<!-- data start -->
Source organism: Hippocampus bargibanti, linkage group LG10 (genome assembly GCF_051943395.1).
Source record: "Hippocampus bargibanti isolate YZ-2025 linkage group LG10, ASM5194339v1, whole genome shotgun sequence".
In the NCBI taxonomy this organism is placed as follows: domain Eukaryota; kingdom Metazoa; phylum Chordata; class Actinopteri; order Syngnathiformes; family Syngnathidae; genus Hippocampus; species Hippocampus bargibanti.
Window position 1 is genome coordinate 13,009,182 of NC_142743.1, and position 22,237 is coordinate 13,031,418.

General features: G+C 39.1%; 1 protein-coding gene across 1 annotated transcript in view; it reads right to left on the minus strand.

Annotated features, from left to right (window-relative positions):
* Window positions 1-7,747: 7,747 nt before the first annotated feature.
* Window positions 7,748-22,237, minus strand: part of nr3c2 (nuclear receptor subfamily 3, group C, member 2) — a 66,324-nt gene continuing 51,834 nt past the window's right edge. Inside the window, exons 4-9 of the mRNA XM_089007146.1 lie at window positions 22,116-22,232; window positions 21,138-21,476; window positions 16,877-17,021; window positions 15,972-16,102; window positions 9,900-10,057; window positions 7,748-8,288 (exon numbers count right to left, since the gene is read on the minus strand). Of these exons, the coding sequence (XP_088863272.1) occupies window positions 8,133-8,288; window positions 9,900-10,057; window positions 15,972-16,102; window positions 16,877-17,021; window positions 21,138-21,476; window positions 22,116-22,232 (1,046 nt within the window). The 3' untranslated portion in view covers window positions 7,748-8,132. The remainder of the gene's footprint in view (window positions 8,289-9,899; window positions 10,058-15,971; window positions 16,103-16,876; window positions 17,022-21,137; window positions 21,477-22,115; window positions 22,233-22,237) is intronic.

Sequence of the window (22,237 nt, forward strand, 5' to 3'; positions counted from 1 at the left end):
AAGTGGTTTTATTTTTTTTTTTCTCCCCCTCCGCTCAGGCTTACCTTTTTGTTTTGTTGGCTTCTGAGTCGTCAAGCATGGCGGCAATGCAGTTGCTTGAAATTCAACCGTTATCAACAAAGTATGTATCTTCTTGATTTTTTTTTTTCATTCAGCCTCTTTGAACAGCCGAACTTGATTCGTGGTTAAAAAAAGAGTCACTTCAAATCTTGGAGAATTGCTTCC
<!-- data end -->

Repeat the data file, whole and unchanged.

Source organism: Hippocampus bargibanti, linkage group LG10 (genome assembly GCF_051943395.1).
Source record: "Hippocampus bargibanti isolate YZ-2025 linkage group LG10, ASM5194339v1, whole genome shotgun sequence".
In the NCBI taxonomy this organism is placed as follows: domain Eukaryota; kingdom Metazoa; phylum Chordata; class Actinopteri; order Syngnathiformes; family Syngnathidae; genus Hippocampus; species Hippocampus bargibanti.
Window position 1 is genome coordinate 13,009,182 of NC_142743.1, and position 22,237 is coordinate 13,031,418.

General features: G+C 39.1%; 1 protein-coding gene across 1 annotated transcript in view; it reads right to left on the minus strand.

Annotated features, from left to right (window-relative positions):
* Window positions 1-7,747: 7,747 nt before the first annotated feature.
* Window positions 7,748-22,237, minus strand: part of nr3c2 (nuclear receptor subfamily 3, group C, member 2) — a 66,324-nt gene continuing 51,834 nt past the window's right edge. Inside the window, exons 4-9 of the mRNA XM_089007146.1 lie at window positions 22,116-22,232; window positions 21,138-21,476; window positions 16,877-17,021; window positions 15,972-16,102; window positions 9,900-10,057; window positions 7,748-8,288 (exon numbers count right to left, since the gene is read on the minus strand). Of these exons, the coding sequence (XP_088863272.1) occupies window positions 8,133-8,288; window positions 9,900-10,057; window positions 15,972-16,102; window positions 16,877-17,021; window positions 21,138-21,476; window positions 22,116-22,232 (1,046 nt within the window). The 3' untranslated portion in view covers window positions 7,748-8,132. The remainder of the gene's footprint in view (window positions 8,289-9,899; window positions 10,058-15,971; window positions 16,103-16,876; window positions 17,022-21,137; window positions 21,477-22,115; window positions 22,233-22,237) is intronic.

Sequence of the window (22,237 nt, forward strand, 5' to 3'; positions counted from 1 at the left end):
AAGTGGTTTTATTTTTTTTTTTCTCCCCCTCCGCTCAGGCTTACCTTTTTGTTTTGTTGGCTTCTGAGTCGTCAAGCATGGCGGCAATGCAGTTGCTTGAAATTCAACCGTTATCAACAAAGTATGTATCTTCTTGATTTTTTTTTTTCATTCAGCCTCTTTGAACAGCCGAACTTGATTCGTGGTTAAAAAAAGAGTCACTTCAAATCTTGGAGAATTGCTTCC